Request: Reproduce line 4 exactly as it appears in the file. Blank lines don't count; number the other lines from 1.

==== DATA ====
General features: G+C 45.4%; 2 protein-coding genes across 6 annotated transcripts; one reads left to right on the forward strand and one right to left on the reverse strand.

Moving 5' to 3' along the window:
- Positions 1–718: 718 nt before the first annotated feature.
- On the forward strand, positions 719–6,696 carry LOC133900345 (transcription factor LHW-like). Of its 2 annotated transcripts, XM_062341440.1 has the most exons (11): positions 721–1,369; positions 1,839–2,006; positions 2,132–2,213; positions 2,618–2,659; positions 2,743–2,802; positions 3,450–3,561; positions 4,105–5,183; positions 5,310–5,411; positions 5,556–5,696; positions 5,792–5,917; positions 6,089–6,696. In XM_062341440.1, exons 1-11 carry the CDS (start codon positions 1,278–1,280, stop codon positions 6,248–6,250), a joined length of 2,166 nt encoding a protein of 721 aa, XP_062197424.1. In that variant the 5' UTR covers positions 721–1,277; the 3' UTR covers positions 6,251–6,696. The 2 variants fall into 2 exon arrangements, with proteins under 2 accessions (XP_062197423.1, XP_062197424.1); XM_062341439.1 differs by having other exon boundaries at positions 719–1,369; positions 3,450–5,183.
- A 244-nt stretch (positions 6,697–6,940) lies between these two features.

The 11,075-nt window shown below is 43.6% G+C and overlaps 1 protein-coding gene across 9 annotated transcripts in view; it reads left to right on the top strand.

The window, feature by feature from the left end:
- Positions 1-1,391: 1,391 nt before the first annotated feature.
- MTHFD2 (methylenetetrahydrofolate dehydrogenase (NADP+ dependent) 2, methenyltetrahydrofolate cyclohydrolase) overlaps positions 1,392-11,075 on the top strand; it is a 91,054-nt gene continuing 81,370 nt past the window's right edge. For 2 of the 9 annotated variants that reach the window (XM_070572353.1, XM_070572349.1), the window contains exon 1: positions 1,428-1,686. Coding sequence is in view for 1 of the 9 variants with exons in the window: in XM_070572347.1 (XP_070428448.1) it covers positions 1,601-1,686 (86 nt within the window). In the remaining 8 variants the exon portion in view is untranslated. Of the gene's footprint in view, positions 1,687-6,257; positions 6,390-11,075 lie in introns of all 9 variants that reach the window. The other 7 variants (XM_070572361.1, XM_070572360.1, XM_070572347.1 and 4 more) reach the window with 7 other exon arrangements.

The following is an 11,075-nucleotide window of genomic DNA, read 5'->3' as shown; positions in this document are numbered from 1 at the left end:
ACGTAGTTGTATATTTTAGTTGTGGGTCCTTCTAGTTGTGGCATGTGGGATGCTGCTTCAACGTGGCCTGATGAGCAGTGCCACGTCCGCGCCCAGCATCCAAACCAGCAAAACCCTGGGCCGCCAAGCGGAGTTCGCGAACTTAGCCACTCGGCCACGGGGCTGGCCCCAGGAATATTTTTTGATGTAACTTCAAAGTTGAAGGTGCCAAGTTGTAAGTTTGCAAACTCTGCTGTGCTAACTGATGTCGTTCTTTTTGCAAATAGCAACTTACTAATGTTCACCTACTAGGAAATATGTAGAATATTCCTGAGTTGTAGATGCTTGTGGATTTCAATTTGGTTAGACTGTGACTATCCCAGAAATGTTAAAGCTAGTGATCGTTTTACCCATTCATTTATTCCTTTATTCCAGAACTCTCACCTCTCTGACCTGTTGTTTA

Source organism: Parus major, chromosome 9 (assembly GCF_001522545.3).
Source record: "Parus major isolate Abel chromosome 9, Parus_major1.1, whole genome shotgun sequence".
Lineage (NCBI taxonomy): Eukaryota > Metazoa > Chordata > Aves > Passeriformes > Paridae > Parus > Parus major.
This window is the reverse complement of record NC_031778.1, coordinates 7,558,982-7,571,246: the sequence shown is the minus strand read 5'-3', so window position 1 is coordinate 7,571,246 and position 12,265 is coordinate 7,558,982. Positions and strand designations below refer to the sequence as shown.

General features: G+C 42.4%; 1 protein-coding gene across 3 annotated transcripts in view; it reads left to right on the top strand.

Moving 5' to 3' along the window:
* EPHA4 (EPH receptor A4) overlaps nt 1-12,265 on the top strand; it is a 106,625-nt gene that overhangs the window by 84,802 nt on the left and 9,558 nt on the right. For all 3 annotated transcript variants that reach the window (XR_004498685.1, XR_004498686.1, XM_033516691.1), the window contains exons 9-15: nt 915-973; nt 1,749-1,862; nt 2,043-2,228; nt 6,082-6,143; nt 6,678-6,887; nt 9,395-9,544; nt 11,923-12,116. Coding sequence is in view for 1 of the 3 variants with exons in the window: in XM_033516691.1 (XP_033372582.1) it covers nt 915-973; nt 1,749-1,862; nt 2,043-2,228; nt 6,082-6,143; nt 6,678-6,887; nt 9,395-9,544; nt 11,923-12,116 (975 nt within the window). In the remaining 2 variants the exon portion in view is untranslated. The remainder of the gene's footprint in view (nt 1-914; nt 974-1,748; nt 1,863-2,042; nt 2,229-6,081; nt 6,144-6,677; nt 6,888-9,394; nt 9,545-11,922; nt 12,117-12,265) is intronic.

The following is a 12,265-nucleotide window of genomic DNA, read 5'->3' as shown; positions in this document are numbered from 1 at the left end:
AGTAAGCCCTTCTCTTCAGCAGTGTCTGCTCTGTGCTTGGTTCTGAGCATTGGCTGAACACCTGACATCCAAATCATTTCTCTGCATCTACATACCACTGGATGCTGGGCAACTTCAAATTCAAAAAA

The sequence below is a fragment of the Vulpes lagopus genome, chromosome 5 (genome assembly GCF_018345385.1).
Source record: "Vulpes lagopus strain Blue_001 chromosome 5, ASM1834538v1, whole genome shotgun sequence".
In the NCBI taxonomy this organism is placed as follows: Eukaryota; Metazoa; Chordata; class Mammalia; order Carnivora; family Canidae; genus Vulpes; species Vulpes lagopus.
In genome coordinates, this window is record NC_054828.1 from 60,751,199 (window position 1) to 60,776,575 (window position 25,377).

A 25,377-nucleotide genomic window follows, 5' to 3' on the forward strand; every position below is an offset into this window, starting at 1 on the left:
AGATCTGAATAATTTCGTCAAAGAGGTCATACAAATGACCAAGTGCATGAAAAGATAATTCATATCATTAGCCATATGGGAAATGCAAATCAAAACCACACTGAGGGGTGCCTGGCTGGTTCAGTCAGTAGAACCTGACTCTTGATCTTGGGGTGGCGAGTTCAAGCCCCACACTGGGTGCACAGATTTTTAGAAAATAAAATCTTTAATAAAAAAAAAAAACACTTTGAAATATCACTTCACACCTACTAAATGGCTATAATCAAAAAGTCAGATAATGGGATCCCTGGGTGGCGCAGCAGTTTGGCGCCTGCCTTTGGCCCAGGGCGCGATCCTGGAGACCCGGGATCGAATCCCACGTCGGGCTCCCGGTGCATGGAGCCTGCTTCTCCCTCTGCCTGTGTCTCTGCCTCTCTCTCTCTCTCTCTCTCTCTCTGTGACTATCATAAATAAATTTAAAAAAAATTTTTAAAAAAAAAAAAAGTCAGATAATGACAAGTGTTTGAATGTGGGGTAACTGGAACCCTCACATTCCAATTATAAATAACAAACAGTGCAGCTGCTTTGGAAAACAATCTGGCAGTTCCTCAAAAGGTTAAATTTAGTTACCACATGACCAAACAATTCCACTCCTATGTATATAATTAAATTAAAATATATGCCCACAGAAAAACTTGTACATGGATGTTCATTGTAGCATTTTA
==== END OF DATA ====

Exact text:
- On the forward strand, positions 719–6,696 carry LOC133900345 (transcription factor LHW-like). Of its 2 annotated transcripts, XM_062341440.1 has the most exons (11): positions 721–1,369; positions 1,839–2,006; positions 2,132–2,213; positions 2,618–2,659; positions 2,743–2,802; positions 3,450–3,561; positions 4,105–5,183; positions 5,310–5,411; positions 5,556–5,696; positions 5,792–5,917; positions 6,089–6,696. In XM_062341440.1, exons 1-11 carry the CDS (start codon positions 1,278–1,280, stop codon positions 6,248–6,250), a joined length of 2,166 nt encoding a protein of 721 aa, XP_062197424.1. In that variant the 5' UTR covers positions 721–1,277; the 3' UTR covers positions 6,251–6,696. The 2 variants fall into 2 exon arrangements, with proteins under 2 accessions (XP_062197423.1, XP_062197424.1); XM_062341439.1 differs by having other exon boundaries at positions 719–1,369; positions 3,450–5,183.